How much study time I’ll use will depend on how much time I need to get things done.
I’m going to figure that out now.
Organizing My Tasks
Knowing how much study time I have available will not tell me if I have enough time to get good grades. That’s only half of the equation. I also have to figure out how much time I need to get everything done. For that, I need to organize my tasks.
Organizing my tasks means three things:
- Knowing what tasks I need to get done
- Having all of my tasks in one place
- Estimating how long each task will take
Let’s see what that pile of homework looks like.
1. What Do I Need to Get Done?
“Did you read the syllabus? It’s in the syllabus”
– Every professor ever
Lucky me. Everything I need to do is listed in the syllabus for each class.
But if f I had a class where the professor told me what I needed to do as the year progressed, that’d be ok too — the same principles below would apply.
A syllabus is a contract between the professor and me and contains information about what I need to do to get a good grade.
I need to know the specific tasks that I need to get done. Those are usually found on the last page of each syllabus.
The first thing I do is get the big picture. I look at each syllabus and see how many tasks I have and organize them into a few logical categories.
Textbook chapters, novels, articles, online readings, etc. Things that the professor expects me to read before each class.
How Many Pages Do I Have To Read?
Readings will take up a lot of my study time, and I need to be able to plan them well.
The syllabus typically tells me what chapters I need to read, but to make an accurate study plan, I want to know how many pages each reading represents. Is it 10 pages or is it 50?
That’s easy to know. It’s right in the table of contents. I just look it up and write it down. I can do page ranges, but I could just as easily do a total number of pages.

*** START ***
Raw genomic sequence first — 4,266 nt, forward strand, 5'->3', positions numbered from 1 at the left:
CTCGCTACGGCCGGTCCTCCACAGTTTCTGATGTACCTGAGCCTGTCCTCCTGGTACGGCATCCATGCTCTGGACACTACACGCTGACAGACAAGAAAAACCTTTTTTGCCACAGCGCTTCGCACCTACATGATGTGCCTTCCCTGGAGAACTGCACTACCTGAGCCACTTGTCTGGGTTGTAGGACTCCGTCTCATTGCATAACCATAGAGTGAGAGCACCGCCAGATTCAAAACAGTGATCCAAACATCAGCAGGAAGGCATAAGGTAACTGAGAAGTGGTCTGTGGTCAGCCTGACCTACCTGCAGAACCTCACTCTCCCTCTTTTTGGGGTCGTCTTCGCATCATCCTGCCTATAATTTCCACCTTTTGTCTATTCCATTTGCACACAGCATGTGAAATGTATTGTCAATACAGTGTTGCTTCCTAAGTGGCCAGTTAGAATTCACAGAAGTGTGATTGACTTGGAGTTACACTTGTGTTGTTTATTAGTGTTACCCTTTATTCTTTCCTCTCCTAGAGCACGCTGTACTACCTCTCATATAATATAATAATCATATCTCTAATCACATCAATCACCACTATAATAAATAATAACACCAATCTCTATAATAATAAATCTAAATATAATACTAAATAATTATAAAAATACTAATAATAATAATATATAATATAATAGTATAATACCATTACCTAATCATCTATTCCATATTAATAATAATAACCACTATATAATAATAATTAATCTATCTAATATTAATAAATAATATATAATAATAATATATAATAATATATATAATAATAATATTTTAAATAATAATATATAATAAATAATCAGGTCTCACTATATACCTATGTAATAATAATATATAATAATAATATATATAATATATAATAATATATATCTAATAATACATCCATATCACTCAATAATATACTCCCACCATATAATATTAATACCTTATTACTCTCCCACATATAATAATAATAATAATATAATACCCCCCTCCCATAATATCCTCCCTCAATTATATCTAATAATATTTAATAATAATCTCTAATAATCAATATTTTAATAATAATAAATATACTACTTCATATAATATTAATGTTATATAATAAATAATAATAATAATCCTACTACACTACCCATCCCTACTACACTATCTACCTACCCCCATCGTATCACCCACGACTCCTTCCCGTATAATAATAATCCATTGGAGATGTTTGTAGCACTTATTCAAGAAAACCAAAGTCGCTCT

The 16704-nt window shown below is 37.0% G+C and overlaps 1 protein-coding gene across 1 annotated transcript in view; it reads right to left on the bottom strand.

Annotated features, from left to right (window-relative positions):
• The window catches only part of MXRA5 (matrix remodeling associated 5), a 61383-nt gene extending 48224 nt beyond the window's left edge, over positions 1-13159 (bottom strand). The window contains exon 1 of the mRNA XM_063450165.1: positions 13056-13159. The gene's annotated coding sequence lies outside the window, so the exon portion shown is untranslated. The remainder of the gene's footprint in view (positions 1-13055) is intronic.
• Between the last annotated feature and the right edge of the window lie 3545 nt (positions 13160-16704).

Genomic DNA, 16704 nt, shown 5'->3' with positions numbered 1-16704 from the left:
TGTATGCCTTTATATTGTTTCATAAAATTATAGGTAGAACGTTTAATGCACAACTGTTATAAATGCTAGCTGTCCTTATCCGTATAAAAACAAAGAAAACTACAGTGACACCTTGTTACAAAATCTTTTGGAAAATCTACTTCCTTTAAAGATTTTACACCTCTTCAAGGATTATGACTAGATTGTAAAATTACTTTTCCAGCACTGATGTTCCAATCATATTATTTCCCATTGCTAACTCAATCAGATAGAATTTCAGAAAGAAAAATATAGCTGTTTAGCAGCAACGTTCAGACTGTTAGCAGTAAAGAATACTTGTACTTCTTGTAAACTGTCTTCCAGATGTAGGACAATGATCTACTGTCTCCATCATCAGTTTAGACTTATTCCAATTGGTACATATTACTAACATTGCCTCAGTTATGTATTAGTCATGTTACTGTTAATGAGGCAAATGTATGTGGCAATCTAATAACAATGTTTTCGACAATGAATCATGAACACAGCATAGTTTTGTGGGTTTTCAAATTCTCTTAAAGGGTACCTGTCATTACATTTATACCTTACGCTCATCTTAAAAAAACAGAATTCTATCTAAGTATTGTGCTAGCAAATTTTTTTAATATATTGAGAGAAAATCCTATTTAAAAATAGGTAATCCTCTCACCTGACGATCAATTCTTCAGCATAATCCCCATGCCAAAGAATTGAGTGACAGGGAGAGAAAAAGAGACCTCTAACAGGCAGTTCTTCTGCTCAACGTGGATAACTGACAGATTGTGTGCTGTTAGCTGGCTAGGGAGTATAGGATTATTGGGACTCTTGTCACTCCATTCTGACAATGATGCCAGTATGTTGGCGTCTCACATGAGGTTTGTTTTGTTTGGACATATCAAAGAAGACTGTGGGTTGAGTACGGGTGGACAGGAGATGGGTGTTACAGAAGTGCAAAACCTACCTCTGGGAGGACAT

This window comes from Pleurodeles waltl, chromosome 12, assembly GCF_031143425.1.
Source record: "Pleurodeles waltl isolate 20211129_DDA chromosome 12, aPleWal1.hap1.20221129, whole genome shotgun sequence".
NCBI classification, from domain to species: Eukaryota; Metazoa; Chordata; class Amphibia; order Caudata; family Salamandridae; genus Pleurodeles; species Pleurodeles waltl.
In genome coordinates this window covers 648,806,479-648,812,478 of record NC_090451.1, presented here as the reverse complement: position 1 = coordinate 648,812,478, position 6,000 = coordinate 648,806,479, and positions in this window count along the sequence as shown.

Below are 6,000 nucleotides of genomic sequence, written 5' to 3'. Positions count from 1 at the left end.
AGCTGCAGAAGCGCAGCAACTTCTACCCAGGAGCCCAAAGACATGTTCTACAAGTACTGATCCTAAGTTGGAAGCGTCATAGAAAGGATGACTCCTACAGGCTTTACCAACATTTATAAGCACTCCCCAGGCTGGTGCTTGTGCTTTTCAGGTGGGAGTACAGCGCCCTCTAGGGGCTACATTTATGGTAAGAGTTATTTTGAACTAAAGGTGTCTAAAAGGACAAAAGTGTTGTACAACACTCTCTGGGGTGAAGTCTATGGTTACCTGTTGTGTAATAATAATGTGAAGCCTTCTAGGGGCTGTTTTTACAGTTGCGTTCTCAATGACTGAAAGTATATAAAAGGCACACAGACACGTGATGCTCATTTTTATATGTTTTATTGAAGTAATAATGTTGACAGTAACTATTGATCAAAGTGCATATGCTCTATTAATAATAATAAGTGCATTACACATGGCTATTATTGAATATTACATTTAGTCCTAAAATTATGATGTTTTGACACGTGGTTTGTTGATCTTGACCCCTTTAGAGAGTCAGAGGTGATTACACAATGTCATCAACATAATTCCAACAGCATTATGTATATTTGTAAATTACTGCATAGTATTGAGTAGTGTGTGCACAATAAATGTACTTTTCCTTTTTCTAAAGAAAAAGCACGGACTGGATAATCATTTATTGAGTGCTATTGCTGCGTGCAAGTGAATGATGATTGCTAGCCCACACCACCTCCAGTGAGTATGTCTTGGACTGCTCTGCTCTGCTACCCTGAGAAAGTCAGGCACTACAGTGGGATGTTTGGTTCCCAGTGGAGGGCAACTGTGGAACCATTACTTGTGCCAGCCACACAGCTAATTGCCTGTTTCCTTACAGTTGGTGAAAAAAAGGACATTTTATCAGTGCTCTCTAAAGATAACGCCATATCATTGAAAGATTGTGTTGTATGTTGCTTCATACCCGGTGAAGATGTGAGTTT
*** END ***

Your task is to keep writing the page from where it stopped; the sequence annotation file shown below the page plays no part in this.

I Print Out or Save All of My PDFs
If I have a class where I need to read a lot of individual articles, I don’t wait until the last minute to find out what they are. I print them out or save them as PDFs all at once. No searching for them or dealing with a printer before every class. Every reading is ready to go when I need it.
Printing out my PDFs will also help me identify how many pages I have to read and the format of each reading so I can easily estimate how long each reading will take. More on that later.
These are quizzes, midterms, or final exams.
These are usually graded tasks that I have to work on outside of class. They may be one-time things like papers and projects, or periodic tasks like problem sets, which may be due in every class.
There is really no end to how I can categorize my various tasks. I just think about the things that I commonly do and try to organize them together.
2. I Need Everything in One Place
A plan, by definition, implies some kind of an orderly way of doing things. I have a lot going on — my schedule and task list are packed. Trying to keep all of that in my head would be crazy.
I need to get everything organized in one central place. For me, that place is the Shovel Study Planner.
Each syllabus usually only contains about 40 to 100 tasks, most of which repeat, and I can create them in Shovel automatically. I set up all my tasks at once and I’m done.